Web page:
Ireland encourages innovation-led food industry

Related tags Food

Input into new technology moves up a gear in Ireland with the
country's food development agency announcing a link up with Dublin

Teagasc, the agriculture and food development authority, reports on a new alliance with the University of Dublin (UCD) to improve the flow of new technology to the agriculture and food industries and to maximise the return on investment in the agri-food area.

"Collaboration between the two organisations will lead to an innovation-led industry rather than a follower-type industry,"​ said president of UCD, Dr Hugh Brady.

Teagasc has invested over €20m in recent years in new crops, animal and food biotechnology centres. These resources combined with expertise at UCD, can make a real difference in under-pinning an internationally competitive and innovative farm production and food processing industry, added Teagasc chairman, Dr Tom O'Dwyer.

Under the new alliance, Teagasc and the UCD Faculties of Agriculture and Veterinary Medicine are working work hand in hand in the development and implementation of a range of joint programmes in research and teaching.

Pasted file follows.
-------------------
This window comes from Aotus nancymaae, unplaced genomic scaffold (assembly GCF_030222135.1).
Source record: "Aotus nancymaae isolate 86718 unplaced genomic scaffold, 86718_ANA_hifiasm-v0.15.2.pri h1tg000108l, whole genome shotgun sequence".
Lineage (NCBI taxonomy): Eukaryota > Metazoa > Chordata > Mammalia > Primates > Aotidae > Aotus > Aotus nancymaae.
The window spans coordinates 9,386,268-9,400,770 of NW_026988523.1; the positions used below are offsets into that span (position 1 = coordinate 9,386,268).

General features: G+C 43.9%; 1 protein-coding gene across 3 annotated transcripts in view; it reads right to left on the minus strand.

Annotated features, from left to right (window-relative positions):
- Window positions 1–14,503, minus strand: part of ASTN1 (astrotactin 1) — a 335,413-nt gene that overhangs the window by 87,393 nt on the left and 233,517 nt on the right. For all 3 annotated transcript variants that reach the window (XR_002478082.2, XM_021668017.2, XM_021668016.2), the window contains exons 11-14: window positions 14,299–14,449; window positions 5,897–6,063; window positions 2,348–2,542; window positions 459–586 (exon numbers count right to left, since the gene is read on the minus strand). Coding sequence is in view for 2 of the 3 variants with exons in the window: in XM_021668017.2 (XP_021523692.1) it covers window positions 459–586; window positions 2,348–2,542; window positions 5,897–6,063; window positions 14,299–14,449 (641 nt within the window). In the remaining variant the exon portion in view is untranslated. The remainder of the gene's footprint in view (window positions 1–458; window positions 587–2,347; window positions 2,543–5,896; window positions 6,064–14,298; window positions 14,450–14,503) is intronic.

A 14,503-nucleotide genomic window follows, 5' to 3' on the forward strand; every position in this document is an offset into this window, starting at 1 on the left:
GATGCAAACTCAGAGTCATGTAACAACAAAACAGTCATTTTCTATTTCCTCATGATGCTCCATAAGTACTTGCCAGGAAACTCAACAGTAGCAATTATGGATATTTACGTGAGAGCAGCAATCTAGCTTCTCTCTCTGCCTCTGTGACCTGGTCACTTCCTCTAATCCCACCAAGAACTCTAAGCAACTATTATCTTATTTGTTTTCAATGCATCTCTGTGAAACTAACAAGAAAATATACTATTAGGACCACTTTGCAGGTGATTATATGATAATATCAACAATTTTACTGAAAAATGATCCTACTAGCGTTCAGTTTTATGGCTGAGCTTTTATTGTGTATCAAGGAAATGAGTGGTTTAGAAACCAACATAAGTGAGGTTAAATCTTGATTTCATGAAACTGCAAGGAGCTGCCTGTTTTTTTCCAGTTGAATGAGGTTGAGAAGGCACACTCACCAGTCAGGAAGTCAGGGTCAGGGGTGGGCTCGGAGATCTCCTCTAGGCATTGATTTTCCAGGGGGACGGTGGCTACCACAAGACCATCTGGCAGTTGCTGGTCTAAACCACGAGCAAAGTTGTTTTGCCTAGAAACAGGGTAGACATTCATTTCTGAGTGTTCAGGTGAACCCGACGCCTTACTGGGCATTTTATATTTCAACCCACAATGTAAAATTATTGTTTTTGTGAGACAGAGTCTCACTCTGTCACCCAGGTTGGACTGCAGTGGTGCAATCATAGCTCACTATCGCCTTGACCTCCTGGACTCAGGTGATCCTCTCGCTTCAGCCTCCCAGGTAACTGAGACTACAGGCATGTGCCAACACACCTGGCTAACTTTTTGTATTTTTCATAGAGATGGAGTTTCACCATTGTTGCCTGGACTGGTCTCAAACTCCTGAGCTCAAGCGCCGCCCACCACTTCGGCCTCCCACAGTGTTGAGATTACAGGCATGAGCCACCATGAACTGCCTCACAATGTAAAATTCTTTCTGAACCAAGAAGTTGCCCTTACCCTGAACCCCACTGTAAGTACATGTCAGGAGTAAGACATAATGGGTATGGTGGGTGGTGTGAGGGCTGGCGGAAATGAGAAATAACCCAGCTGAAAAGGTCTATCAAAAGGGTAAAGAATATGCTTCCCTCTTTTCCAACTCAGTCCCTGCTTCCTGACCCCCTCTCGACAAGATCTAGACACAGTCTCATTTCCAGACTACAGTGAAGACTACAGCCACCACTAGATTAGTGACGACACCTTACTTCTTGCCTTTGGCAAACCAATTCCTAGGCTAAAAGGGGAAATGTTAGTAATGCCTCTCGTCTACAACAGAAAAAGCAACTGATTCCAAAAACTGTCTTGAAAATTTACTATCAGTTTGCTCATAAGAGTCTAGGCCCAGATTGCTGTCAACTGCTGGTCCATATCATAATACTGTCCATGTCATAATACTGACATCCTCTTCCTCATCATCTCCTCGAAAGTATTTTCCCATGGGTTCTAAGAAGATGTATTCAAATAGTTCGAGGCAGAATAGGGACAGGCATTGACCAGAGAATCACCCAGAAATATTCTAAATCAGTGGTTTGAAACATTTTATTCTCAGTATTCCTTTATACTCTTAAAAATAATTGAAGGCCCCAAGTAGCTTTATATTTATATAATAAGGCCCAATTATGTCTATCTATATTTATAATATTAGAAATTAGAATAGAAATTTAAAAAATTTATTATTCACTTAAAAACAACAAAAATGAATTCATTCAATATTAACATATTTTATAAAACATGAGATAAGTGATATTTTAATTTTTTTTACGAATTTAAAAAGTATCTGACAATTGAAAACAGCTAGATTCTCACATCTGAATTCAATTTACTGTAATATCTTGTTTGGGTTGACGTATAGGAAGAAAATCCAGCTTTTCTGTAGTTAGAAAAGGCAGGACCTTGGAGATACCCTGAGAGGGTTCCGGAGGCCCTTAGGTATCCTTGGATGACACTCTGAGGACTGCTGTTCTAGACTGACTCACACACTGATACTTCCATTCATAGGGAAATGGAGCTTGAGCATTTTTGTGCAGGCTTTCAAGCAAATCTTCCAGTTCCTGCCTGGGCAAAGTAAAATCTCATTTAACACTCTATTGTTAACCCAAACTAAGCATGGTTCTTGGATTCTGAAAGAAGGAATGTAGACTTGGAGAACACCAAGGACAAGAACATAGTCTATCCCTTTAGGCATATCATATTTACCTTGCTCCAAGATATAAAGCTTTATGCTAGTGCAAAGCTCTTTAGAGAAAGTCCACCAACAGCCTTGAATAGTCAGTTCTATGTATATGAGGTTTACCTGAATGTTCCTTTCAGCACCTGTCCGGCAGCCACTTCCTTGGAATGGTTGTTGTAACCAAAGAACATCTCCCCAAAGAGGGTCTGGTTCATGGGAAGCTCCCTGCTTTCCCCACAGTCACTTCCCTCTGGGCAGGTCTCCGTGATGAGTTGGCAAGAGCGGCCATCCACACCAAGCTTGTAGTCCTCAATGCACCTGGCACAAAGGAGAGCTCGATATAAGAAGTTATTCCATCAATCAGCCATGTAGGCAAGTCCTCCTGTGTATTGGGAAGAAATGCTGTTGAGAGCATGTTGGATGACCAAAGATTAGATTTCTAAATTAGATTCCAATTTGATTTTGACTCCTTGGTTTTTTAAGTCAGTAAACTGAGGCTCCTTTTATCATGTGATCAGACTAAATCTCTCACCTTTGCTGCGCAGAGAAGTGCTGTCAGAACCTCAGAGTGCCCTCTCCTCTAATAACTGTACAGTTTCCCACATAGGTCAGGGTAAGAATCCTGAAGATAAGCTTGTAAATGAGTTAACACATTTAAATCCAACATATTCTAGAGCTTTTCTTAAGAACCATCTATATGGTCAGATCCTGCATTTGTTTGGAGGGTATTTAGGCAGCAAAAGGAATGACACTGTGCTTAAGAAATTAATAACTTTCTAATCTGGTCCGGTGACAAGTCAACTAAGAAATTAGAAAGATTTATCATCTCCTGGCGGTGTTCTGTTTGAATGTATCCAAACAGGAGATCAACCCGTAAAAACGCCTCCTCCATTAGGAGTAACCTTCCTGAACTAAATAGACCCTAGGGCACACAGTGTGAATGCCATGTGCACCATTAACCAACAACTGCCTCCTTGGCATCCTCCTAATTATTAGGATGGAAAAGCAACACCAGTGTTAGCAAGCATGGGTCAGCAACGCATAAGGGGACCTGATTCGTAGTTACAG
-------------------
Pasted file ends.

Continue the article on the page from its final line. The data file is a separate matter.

The alliance will see further collaboration between Teagasc and UCD in post-graduate training.

Teagasc reported late last year that a probiotic cheese and products with high CLA levels are among the foods being developed at a new €16 million functional food research centre, recently opened in Ireland.

The centre, which draws together researchers from Teagasc, the country's agriculture and food development authority, and the University College Cork (UCC) in a new Alimentary Pharmabiotic Centre, was the recipient of the largest grant ever awarded to a research project by the country's Science Foundation, set up by the Government to promote biotechnology.

Speaking at a food industry open day run by Teagasc in November 2003, Dr Liam Donnelly, director of Food Research at the agency's research unit Moorepark, said that the new cheese with live cultures being developed at the centre is currently undergoing industrial trials, in conjunction with the Irish Dairy Board.

The special form of biocheese aims to suppress harmful bacteria in the mouth, thereby aiding dental health.

"The biocheese is made using a unique lactic culture that produces the antimicrobial, lacticin, which has the ability to inhibit oral health. Lacticin was the subject of a world-first discovery by a team of Teagasc/UCC scientists a number of years ago. The concept of a biofood for dental health based on lacticin can be extended to functional beverages as well as dairy products,"​ he said.

According to Donnelly, functional foods could generate as much as €200 million for Irish companies over the next five years.

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